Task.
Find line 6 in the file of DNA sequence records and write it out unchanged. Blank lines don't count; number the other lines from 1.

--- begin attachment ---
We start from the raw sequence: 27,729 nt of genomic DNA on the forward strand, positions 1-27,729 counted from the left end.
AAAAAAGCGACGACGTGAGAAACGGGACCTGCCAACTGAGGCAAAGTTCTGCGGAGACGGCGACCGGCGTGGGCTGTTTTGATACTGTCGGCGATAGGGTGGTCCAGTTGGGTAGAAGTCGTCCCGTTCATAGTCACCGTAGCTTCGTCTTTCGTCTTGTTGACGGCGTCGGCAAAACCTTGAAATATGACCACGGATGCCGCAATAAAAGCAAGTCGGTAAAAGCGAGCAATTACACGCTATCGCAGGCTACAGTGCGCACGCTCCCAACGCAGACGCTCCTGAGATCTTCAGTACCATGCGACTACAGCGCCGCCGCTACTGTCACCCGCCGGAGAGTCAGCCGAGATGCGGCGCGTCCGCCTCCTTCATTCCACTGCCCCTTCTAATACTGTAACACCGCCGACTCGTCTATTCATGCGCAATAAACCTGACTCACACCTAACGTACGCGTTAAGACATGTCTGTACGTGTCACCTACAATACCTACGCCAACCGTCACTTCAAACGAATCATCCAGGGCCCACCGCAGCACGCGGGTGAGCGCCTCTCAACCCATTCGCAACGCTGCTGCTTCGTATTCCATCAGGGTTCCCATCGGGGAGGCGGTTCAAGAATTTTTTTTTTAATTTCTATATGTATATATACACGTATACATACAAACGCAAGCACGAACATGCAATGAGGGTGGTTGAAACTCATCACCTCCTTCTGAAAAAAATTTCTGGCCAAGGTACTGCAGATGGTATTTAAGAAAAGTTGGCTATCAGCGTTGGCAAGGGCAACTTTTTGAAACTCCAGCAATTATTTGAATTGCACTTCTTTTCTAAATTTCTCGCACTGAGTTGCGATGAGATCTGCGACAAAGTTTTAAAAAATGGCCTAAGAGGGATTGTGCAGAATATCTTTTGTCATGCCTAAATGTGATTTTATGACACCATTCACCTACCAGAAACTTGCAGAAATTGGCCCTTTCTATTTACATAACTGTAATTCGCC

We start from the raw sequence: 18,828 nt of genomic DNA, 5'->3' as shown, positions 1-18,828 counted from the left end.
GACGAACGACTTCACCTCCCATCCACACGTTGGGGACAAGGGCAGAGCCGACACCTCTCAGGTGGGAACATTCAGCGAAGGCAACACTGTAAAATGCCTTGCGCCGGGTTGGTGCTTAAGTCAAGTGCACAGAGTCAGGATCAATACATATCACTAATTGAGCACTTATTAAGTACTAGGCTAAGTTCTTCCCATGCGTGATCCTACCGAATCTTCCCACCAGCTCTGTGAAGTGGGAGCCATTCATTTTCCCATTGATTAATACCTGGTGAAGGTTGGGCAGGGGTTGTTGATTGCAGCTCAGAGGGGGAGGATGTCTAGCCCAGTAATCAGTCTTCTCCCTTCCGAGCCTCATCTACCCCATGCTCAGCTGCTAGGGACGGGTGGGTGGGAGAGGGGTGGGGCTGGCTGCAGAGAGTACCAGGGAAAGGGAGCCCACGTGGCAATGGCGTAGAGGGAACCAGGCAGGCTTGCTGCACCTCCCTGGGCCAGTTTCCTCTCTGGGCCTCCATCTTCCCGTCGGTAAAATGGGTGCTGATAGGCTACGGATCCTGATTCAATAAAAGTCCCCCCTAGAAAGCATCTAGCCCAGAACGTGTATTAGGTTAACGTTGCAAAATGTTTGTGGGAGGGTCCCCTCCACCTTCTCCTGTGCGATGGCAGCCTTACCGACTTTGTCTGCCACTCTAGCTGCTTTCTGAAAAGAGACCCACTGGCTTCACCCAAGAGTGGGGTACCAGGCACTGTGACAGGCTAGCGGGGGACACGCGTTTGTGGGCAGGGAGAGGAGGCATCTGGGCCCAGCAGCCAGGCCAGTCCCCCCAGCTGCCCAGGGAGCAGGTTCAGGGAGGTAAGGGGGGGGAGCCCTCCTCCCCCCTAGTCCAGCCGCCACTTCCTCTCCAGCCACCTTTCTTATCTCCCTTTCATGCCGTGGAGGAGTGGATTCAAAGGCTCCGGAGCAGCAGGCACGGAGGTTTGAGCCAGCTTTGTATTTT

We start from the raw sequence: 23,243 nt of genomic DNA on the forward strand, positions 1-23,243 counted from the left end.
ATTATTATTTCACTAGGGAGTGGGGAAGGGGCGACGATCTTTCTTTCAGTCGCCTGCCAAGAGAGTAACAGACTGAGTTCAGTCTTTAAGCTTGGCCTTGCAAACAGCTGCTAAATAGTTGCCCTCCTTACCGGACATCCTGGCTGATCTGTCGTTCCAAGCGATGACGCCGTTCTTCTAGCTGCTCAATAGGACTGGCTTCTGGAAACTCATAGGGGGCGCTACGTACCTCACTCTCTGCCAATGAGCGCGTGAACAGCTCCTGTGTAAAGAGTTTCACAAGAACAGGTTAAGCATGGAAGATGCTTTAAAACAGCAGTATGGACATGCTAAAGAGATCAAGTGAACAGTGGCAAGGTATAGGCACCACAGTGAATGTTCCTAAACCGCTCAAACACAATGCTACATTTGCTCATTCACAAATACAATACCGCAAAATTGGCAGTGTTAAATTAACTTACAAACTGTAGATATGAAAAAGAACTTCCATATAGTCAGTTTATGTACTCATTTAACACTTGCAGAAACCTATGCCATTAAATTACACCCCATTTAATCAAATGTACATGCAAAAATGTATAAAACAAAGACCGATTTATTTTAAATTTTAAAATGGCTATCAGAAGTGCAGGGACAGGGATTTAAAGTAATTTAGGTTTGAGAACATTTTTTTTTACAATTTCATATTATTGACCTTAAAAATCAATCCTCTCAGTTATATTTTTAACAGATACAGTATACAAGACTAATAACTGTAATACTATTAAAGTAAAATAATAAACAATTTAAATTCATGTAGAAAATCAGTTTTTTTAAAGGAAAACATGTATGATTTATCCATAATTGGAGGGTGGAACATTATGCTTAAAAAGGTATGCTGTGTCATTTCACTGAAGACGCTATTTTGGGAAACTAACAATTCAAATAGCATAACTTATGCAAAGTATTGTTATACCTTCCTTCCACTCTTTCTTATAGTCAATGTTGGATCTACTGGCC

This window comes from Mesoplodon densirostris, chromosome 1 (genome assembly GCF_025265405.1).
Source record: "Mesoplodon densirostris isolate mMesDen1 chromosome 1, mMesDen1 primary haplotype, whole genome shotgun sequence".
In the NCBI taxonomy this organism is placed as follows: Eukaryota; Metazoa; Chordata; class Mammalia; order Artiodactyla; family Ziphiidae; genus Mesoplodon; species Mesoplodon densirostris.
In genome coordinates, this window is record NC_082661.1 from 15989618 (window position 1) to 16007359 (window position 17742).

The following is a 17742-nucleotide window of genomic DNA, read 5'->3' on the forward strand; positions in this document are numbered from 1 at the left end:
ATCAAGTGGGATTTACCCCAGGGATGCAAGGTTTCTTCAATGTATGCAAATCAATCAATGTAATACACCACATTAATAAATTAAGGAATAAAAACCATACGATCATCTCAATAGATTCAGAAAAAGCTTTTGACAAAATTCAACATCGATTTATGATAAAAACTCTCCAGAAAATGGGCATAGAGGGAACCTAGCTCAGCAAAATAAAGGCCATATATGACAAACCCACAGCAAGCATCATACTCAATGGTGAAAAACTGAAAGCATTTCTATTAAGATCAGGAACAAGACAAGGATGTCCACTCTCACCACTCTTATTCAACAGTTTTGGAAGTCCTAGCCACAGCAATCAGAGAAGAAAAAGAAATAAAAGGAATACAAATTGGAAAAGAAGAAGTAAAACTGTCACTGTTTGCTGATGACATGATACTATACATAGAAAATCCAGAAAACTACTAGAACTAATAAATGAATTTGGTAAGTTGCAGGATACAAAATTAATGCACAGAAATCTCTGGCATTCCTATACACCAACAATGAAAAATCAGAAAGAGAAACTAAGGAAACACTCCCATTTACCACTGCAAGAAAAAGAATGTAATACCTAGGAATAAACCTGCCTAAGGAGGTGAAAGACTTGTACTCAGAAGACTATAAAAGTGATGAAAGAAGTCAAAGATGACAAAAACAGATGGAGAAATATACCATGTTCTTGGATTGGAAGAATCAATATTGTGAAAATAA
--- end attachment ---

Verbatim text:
ATTATTATTTCACTAGGGAGTGGGGAAGGGGCGACGATCTTTCTTTCAGTCGCCTGCCAAGAGAGTAACAGACTGAGTTCAGTCTTTAAGCTTGGCCTTGCAAACAGCTGCTAAATAGTTGCCCTCCTTACCGGACATCCTGGCTGATCTGTCGTTCCAAGCGATGACGCCGTTCTTCTAGCTGCTCAATAGGACTGGCTTCTGGAAACTCATAGGGGGCGCTACGTACCTCACTCTCTGCCAATGAGCGCGTGAACAGCTCCTGTGTAAAGAGTTTCACAAGAACAGGTTAAGCATGGAAGATGCTTTAAAACAGCAGTATGGACATGCTAAAGAGATCAAGTGAACAGTGGCAAGGTATAGGCACCACAGTGAATGTTCCTAAACCGCTCAAACACAATGCTACATTTGCTCATTCACAAATACAATACCGCAAAATTGGCAGTGTTAAATTAACTTACAAACTGTAGATATGAAAAAGAACTTCCATATAGTCAGTTTATGTACTCATTTAACACTTGCAGAAACCTATGCCATTAAATTACACCCCATTTAATCAAATGTACATGCAAAAATGTATAAAACAAAGACCGATTTATTTTAAATTTTAAAATGGCTATCAGAAGTGCAGGGACAGGGATTTAAAGTAATTTAGGTTTGAGAACATTTTTTTTTACAATTTCATATTATTGACCTTAAAAATCAATCCTCTCAGTTATATTTTTAACAGATACAGTATACAAGACTAATAACTGTAATACTATTAAAGTAAAATAATAAACAATTTAAATTCATGTAGAAAATCAGTTTTTTTAAAGGAAAACATGTATGATTTATCCATAATTGGAGGGTGGAACATTATGCTTAAAAAGGTATGCTGTGTCATTTCACTGAAGACGCTATTTTGGGAAACTAACAATTCAAATAGCATAACTTATGCAAAGTATTGTTATACCTTCCTTCCACTCTTTCTTATAGTCAATGTTGGATCTACTGGCC